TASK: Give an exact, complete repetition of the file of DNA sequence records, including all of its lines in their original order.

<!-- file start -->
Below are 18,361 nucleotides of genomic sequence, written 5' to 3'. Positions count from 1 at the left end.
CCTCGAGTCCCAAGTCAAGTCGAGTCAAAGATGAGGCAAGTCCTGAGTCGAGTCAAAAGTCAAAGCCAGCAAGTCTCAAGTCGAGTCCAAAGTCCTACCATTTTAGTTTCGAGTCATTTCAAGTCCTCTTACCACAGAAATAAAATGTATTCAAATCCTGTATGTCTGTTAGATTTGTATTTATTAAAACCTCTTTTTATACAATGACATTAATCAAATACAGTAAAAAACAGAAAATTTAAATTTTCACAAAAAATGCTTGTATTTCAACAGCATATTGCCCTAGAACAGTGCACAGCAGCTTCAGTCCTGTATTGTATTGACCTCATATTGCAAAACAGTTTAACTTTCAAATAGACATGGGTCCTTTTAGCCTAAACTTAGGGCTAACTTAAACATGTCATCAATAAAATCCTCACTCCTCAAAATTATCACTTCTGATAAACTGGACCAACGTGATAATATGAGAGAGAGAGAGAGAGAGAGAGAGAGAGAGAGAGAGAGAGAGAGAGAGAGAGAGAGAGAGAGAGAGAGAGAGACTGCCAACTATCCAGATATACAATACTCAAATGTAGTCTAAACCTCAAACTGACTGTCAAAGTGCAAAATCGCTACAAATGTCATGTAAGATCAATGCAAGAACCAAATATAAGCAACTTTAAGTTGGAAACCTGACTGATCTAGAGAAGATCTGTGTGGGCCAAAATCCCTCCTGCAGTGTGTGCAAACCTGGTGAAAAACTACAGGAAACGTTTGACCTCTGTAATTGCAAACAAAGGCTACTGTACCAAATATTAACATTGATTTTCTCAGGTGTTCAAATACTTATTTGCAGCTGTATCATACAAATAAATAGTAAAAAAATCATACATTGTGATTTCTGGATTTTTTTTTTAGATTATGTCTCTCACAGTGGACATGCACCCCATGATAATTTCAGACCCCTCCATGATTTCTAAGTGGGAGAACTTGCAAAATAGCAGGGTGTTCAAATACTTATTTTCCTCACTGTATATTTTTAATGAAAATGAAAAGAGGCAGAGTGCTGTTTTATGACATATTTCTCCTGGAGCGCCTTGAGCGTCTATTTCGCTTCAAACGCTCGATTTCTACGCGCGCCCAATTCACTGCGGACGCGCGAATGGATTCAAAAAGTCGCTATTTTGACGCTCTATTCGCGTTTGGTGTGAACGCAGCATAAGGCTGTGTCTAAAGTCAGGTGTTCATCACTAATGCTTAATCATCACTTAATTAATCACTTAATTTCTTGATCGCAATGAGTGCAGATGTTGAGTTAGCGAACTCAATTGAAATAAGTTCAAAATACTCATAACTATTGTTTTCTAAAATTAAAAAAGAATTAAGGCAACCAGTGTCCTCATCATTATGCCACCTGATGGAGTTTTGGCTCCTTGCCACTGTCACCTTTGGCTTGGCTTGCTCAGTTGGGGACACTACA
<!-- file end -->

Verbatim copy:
Below are 18,361 nucleotides of genomic sequence, written 5' to 3'. Positions count from 1 at the left end.
CCTCGAGTCCCAAGTCAAGTCGAGTCAAAGATGAGGCAAGTCCTGAGTCGAGTCAAAAGTCAAAGCCAGCAAGTCTCAAGTCGAGTCCAAAGTCCTACCATTTTAGTTTCGAGTCATTTCAAGTCCTCTTACCACAGAAATAAAATGTATTCAAATCCTGTATGTCTGTTAGATTTGTATTTATTAAAACCTCTTTTTATACAATGACATTAATCAAATACAGTAAAAAACAGAAAATTTAAATTTTCACAAAAAATGCTTGTATTTCAACAGCATATTGCCCTAGAACAGTGCACAGCAGCTTCAGTCCTGTATTGTATTGACCTCATATTGCAAAACAGTTTAACTTTCAAATAGACATGGGTCCTTTTAGCCTAAACTTAGGGCTAACTTAAACATGTCATCAATAAAATCCTCACTCCTCAAAATTATCACTTCTGATAAACTGGACCAACGTGATAATATGAGAGAGAGAGAGAGAGAGAGAGAGAGAGAGAGAGAGAGAGAGAGAGAGAGAGAGAGAGAGAGAGAGAGAGAGACTGCCAACTATCCAGATATACAATACTCAAATGTAGTCTAAACCTCAAACTGACTGTCAAAGTGCAAAATCGCTACAAATGTCATGTAAGATCAATGCAAGAACCAAATATAAGCAACTTTAAGTTGGAAACCTGACTGATCTAGAGAAGATCTGTGTGGGCCAAAATCCCTCCTGCAGTGTGTGCAAACCTGGTGAAAAACTACAGGAAACGTTTGACCTCTGTAATTGCAAACAAAGGCTACTGTACCAAATATTAACATTGATTTTCTCAGGTGTTCAAATACTTATTTGCAGCTGTATCATACAAATAAATAGTAAAAAAATCATACATTGTGATTTCTGGATTTTTTTTTTAGATTATGTCTCTCACAGTGGACATGCACCCCATGATAATTTCAGACCCCTCCATGATTTCTAAGTGGGAGAACTTGCAAAATAGCAGGGTGTTCAAATACTTATTTTCCTCACTGTATATTTTTAATGAAAATGAAAAGAGGCAGAGTGCTGTTTTATGACATATTTCTCCTGGAGCGCCTTGAGCGTCTATTTCGCTTCAAACGCTCGATTTCTACGCGCGCCCAATTCACTGCGGACGCGCGAATGGATTCAAAAAGTCGCTATTTTGACGCTCTATTCGCGTTTGGTGTGAACGCAGCATAAGGCTGTGTCTAAAGTCAGGTGTTCATCACTAATGCTTAATCATCACTTAATTAATCACTTAATTTCTTGATCGCAATGAGTGCAGATGTTGAGTTAGCGAACTCAATTGAAATAAGTTCAAAATACTCATAACTATTGTTTTCTAAAATTAAAAAAGAATTAAGGCAACCAGTGTCCTCATCATTATGCCACCTGATGGAGTTTTGGCTCCTTGCCACTGTCACCTTTGGCTTGGCTTGCTCAGTTGGGGACACTACA